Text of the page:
April 14, 2008


“I never went out searching for a boyfriend, ” says Mali Dahari, 31, who grew up in the northern Israeli city of Netanya. “I always said that someday my groom will come walking through my door. My friends used to laugh at me. But that’s exactly what happened. “

In July 2006 that guy came to Mali’s family home. He and his family were refugees of sorts. They lived 65 miles further north, in the city of Nahariya, and war had broken out. The Second Lebanon War had started the week before, after Hizbollah, in a border ambush, killed eight Israeli soldiers and kidnapped two, whose fate is still unknown. Hizbollah simultaneously rained Katyusha rockets on Israeli communities in the north. The rockets were being launched at the rate of about 200 a day. In Guy’s hometown some 50,000 residents had to decide whether to spend weeks in bomb shelters or to evacuate. Those who could moved out, including Guy Bruner and his family

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In Mali’s hometown the city organized to take in people with steps like turning a school gymnasium into a dormitory. Her parents, Carmela and Zechariah Dahari, who already had a family of six children, were asked to help with meals. But they offered more. “Our home was always open to friends and relatives, to relatives of friends, and friends of relatives, says Mali. “My father’s roots are in Yemen, and my mother’s roots are in Libya. We have a long tradition of hospitality. “

The family values had been passed on to the next generation. Mali offered to move into her sister’s room and give up her studio apartment, which was on the lower level of her parent’s home.

“We didn’t know who would be coming, and we didn’t know how long they would be staying. We just knew that we would do our best to make them feel welcome, says Mali.

On July 16, the Bruner family moved into Mali’s space, all 12 of them – Guy, 30, his parents, sisters, brothers-in-law and their children.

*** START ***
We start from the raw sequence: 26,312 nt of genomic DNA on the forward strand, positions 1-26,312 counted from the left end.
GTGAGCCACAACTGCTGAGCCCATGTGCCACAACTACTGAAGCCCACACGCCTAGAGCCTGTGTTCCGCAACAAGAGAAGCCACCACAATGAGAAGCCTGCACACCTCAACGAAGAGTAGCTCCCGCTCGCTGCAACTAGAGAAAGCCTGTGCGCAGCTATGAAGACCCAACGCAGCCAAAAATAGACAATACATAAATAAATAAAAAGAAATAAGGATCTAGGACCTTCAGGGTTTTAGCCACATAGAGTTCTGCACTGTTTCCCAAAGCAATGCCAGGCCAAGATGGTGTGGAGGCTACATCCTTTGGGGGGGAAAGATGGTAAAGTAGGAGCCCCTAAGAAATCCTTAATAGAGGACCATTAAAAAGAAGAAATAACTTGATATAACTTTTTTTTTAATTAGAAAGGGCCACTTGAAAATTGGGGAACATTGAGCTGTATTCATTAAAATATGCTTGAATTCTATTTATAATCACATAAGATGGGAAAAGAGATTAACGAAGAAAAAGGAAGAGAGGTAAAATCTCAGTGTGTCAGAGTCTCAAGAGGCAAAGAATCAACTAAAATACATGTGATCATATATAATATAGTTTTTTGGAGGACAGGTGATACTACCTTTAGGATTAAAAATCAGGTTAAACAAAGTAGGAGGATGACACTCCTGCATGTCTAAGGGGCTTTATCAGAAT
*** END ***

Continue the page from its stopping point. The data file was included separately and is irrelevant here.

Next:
“July 16th is my mom’s birthday, ” says Mali, “and July 18th is my dad’s. So we always celebrate on July 17th. ” That year was the biggest celebration ever – the Bruner family and the extended Dahari family. Molly adds: “From the beginning, our families got along beautifully. “

Molly considers: “And most of all, Guy and I hit it off. Though I wouldn’t say it was love the first week, I would say that the connection began the second week. “

With so many people around for so much of the time, where did Mali and Guy find some private space? “When everyone was sleeping, we would go outside to the backyard. We began talking about the past and present. ” Guy had a daughter from a marriage that ended in divorce. ” After his family, the dearest thing to his heart was the sea – he loved the water and he loved to fish, while Mali worked at the local bank and liked to go out with friends. “

The couple believes they were meant to be. “Guy and I believe that it was our destiny to find each other. My father, a religious man, believes that G-d sits in heaven and makes matches. “

A cease-fire ended the war on August 14, 2006. Some 3,970 rockets had landed on Israel. Almost a third of Israel’s population – over two million people – were directly exposed to the missile threat. It was not clear if anything good would come out of the war.

The evacuees began to return home, and Guy was the last member of his family to return to Nahariya. He was a company manager, and he had to get back to work. “It was the end of the beginning. But our future was ahead of us, ” says Molly. “Soon I moved to Nahariya to be with Guy. Twelve Bruners had come to Nahariya. I joined them as Number 13. A lucky number. “

Mali and Guy were married on October 31, 2007. Mazal tov!